• In the cases in which only one parent is on unpaid leave, s/he will be eligible for this statutory support if the other parent is not receiving maternity leave benefits, unemployment benefits, or temporary inability to work benefit

Workers who are on unpaid leave because of the state of emergency can sign a second employment contract with another company whose operations have not been damaged by the Covid-19 crisis. According to the General Labour Inspectorate, workers who sign a ‘one-day contract’ in agriculture (specific type of contract for short-term employment) do not lose their right to receiving social support and benefits.

Workers whose contracts have been terminated can receive unemployment benefits, provided that:

  • They have contributed to the ‘Unemployment’ Social Security Fund for at least 12 out of the last 18 months before their social security contributions stop
  • They are registered as unemployed in the Employment Agency
  • They have not acquired the right to receive a pension, or do not receive a pension based on their employment history
  • They are not in employment, hence they are not obliged to pay social security contributions under Bulgarian or another country’s legislation, with the exception of workers who have short-term contracts in agriculture.

The daily amount of unemployment benefit depends on the reason for termination of the employment contract and on the average daily wage the worker has received in the past 24 months, while the duration of this benefit depends on their length of service. The 2020 thresholds are set as follows:

  • Minimum benefit amount per day is BGN 9 (4.60 EUR)
  • Maximum benefit amount per day is BGN 74.29 (37.98 EUR)
  • For length of service of up to 3 years, the benefit can be received for 4 months. In the bracket between 3 years and 1 day and 7 years length of service, the period is 6 months. In the bracket between 7 years and 1 day to 11 years – 8 months. In the bracket of 11 years and 1 day to 15 years – 10 months. The maximum period to receive the benefit is 12 months (for workers with length of service of more than 15 years).
  • If the employer has terminated the worker’s contract without mutual agreement, the worker will be able to receive the unemployment benefit as described above. However, if the worker has terminated the contract of their own initiative, or has agreed on termination with the employer, then the worker is eligible only for a benefit of BGN 9 per day for a period of 4 months.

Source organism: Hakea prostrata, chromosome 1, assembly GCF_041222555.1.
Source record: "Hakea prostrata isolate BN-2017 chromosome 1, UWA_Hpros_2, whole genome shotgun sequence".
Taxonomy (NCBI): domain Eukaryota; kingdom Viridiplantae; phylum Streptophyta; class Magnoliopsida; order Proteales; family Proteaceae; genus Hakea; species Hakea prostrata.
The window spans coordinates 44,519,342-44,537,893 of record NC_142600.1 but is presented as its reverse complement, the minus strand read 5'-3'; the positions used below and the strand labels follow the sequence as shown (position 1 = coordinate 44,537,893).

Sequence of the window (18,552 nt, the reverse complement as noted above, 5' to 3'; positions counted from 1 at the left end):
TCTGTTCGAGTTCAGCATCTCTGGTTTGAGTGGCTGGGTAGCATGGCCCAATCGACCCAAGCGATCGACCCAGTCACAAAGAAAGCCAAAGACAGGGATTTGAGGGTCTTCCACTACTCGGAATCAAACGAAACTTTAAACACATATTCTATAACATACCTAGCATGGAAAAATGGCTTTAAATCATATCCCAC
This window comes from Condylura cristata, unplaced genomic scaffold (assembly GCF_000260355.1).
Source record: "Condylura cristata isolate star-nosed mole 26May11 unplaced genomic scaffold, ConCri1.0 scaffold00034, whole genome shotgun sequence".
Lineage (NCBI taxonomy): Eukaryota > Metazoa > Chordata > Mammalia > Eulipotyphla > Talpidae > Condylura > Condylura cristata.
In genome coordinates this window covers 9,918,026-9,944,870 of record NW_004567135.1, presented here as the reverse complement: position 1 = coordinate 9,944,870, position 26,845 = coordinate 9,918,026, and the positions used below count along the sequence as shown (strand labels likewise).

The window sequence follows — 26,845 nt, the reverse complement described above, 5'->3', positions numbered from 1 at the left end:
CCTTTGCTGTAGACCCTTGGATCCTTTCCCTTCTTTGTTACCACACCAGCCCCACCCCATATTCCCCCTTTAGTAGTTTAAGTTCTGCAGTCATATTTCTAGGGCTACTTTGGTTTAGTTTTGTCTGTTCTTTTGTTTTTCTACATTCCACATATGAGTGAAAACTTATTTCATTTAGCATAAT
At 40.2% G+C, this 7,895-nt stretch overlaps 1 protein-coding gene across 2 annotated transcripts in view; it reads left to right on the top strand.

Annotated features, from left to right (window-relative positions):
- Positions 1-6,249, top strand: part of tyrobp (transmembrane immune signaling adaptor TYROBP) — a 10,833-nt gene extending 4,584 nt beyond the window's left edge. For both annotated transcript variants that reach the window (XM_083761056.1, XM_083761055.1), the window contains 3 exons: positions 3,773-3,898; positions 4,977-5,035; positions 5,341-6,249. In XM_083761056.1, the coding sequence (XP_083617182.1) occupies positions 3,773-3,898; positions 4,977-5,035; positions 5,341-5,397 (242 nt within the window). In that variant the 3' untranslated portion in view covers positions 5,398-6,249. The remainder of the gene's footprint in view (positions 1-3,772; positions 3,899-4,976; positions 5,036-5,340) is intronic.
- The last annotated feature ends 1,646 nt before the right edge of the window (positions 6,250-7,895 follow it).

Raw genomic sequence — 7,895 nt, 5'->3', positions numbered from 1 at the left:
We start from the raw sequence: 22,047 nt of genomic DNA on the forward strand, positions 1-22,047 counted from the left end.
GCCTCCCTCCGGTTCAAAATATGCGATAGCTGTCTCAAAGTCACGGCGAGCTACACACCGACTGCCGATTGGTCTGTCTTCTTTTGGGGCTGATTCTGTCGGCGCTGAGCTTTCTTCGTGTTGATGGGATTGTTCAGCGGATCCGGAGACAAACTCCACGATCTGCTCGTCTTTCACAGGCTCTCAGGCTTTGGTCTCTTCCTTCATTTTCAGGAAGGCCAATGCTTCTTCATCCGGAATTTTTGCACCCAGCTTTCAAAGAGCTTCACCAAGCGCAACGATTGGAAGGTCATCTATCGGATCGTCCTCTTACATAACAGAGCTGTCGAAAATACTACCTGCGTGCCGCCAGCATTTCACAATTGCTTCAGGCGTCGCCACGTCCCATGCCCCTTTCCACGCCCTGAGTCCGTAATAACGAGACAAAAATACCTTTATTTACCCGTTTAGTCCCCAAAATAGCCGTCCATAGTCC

Unemployment benefits are a major safety net option for garment workers. However, the unemployment benefits amount will probably be negatively affected by the fact that part of the wages workers receive remain undeclared, hence reducing the amount of benefit to which they are entitled.

Because of the Covid-19 crisis, the Bulgarian Development Bank developed a programme granting interest-free loans without collateral. The maximum amount of this loan is BGN 4500 (EUR 2301) and can be received as a lump sum or in three instalments. The period to pay the loan back is maximum 5 years with a maximum grace period of 24 months. In order to receive this loan, workers need to fulfil the following criteria:

  • To have their employment to be temporarily suspended
  • To be on unpaid leave
  • To have had an employment contract for at least 6 months prior to the unpaid leave
  • To not be receiving a wage from another source
  • To have worked for at least 5 days in the month when their unpaid leave began

The workers who apply for such loans need to have all their social contributions paid and must return to their workplace the end of the unpaid leave.

Another banking instrument for support introduced because of Covid-19 is the option of loan payment deferrals. Those workers who wish to take advantage of the measure need to fulfil the following criteria:

  • To not have payments overdue by more than 90 days
  • To explicitly request a loan payment deferral

The deferral period is up to 6 months, but cannot be extended beyond the end of 2020.

  • As before the Covid-19 crisis, employers are obliged to inform the Employment Agency for collective dismissals at least 45 days prior to the effective dismissal.
  • Special information to help employers and workers is published on the website of the General Labour Inspectorate.
  • The requirements for accessing funds are in all cases cumulative and, arguably, cover quite a limited group of workers. Applying for funds is and has always been a highly red-tape process, which can be a barrier for workers, especially because governmental institutions encourage online applications because of social distancing measures. Additionally, there may be a language barrier for workers from minority groups.